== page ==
Thinking about St. Clement and his martyrdom led me to think about our modern-day bishops, especially here in the US. Back in Clement’s time, one’s life was at stake when it came to defending belief in Our Lord Jesus Christ and His Church.

You could die for the faith. You could die a horrible excruciatingly painful death that was preceded by horrible excruciatingly painful torture.

Now, in some parts of the world today, this is going on right now, and we all need to be praying for those souls who undergo such trials, that they would stand fast in their faith and be welcomed directly into Heaven for their martyrdom.

But I was thinking about the US. Here, there seem to be so few bishops who would measure up to Clement’s steadfastness in teaching and preaching the truth of our faith. I can’t imagine Clement failing to teach about the sinfulness of his people if he knew sinful acts were being committed. I can’t imagine Clement being intimated by a government that said he couldn’t speak out against politicians and laws that were unjust and contrary to the faith!

Clement defended the faith and paid for that defense with his life. Who among our bishop would do that? We have seen so many times the strong start and the weak finish! A bishop stands up for the faith in the public square by saying “Homosexual acts are evil!”, and two days later he recants due to the pressures of the media and current societal thinking. A bishop demands that the faithful in his diocese who serve as extraordinary ministers of Holy Communion, or who are teachers in Catholic schools, or who are catechists, profess their faith and even sign a statement to that effect; we applaud, and are disappointed a few days later to see him back down against the wave of popular opinion that says he is being “judgmental”. 

Would these bishops die for their faith? Would they even go to jail for it?! Or are they so concerned about being “pastoral” that they allow the faithful to persist in their sin? Are they so concerned about the bad press they might get that they are willing to endanger their own souls by failing to proclaim the truth? When our bishops start sacrificing for the faith, then we might see people begin to sit up and take notice that Catholicism is something worth fighting for, even to the point of death.

As Rod Pead pointed out in his talk and article entitled “Sword of Unity”:

… Episcopal salvation is, to say the very least, problematic. "Many priests are lost and few bishops are saved," said St. John Chrysostom, himself a bishop. After his mother congratulated him on his appointment as Bishop of Mantua, St. Pius X told her: "Mother, you do not realise what it means to be a bishop. I shall lose my soul if I neglect my duty."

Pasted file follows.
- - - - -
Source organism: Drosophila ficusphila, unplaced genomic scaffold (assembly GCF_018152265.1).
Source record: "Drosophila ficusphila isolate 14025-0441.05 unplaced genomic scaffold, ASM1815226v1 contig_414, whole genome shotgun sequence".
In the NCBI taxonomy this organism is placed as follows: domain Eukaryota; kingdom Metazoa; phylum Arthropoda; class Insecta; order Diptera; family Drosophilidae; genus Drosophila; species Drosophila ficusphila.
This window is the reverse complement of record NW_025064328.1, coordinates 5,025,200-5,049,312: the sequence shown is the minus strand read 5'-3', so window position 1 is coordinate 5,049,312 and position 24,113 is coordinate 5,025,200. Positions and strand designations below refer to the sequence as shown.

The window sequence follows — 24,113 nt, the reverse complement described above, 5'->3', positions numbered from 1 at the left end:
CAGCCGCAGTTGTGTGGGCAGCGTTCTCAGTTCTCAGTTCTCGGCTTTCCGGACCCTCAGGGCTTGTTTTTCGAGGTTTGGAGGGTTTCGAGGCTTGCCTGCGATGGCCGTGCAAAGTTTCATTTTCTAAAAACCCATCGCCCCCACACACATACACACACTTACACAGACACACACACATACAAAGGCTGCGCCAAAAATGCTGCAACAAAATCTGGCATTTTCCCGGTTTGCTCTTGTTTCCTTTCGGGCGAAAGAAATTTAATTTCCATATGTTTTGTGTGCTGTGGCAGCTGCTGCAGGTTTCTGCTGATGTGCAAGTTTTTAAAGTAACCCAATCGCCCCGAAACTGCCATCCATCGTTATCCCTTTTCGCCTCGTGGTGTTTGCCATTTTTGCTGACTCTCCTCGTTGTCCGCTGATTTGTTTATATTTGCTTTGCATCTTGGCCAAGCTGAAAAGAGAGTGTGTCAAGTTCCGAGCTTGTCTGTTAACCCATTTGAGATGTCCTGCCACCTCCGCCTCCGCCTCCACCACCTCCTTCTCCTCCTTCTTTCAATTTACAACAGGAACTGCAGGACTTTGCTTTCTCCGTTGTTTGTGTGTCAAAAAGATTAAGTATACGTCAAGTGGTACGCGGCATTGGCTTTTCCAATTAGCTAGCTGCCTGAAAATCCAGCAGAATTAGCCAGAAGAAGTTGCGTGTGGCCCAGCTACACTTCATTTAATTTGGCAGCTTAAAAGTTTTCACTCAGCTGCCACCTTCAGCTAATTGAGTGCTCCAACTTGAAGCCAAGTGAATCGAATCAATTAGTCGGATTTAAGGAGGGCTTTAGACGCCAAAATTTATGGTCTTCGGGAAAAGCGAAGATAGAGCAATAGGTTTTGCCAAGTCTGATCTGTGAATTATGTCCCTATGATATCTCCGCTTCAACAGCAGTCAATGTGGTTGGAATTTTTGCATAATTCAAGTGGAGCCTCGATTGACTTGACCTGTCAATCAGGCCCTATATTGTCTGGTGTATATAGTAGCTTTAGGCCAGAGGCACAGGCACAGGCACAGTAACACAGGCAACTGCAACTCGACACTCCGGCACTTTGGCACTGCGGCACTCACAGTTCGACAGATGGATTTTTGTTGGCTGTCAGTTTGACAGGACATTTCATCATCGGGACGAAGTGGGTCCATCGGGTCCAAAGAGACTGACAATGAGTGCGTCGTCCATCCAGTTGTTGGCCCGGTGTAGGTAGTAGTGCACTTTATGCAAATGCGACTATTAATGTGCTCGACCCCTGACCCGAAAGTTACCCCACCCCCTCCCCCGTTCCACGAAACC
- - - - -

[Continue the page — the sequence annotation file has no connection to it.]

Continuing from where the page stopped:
So we have to stop pandering to duplicitous Shepherds and start fearing - for them, since they appear to have lost all fear of God themselves, and fearing for our complicity in their negligence.

Fear for our bishops, and out of that holy fear, pray that they start ministering in a way that merits Heaven, and not hell.

Friday, November 22, 2013

Vortex: Confronting "Catholics" with the Truth

I don't have the script for this Vortex yet, but it is well worth watching (have I ever found one that wasn't well worth watching!?!).  The "blurb" for this episode says, "Sometimes you DO need to smash someone over the head with the truth!"

MV describes a man who attended one of MV's recent talks. This man represents many, many of today's Catholics: he doesn't know the faith; he thinks that his opinions on moral issues are right and the position of the Church is wrong; and yet he still thinks of himself as Catholic.

The man is a casualty of the culture war and the failure of the Church's leaders to catechize effectively over the last several decades, says MV - he's one of the "walking wounded", a "refugee". And, in my experience, he really is a "typical Catholic". 

Here's the Vortex:

Tuesday, November 19, 2013

The Continuing Saga of Fr. Despard: Canon Law Perspective

Fr. Matthew Despard’s current plight continues to be of great interest to the world. A follow-up article here describes parishioners’ reactions to the suspension of Fr. Despard’s faculties: many walked out of the Mass being said by the acting bishop, and many signed a petition demanding that Fr. Despard be reinstated.

Dr. Ed Peters has an interesting look at the situation from the canonical point of view (of course!). He notes that:

A priest’s removal from ministry could be effected under Canon 1722, a norm that authorizes such action against persons under certain circumstances (who knows whether those circumstances were satisfied in this case), and there is canonical provision, even preference, that ecclesiastical penalties be imposed or declared in a judicial (instead of administrative) penal process per Canons 1314 and 1341-1342.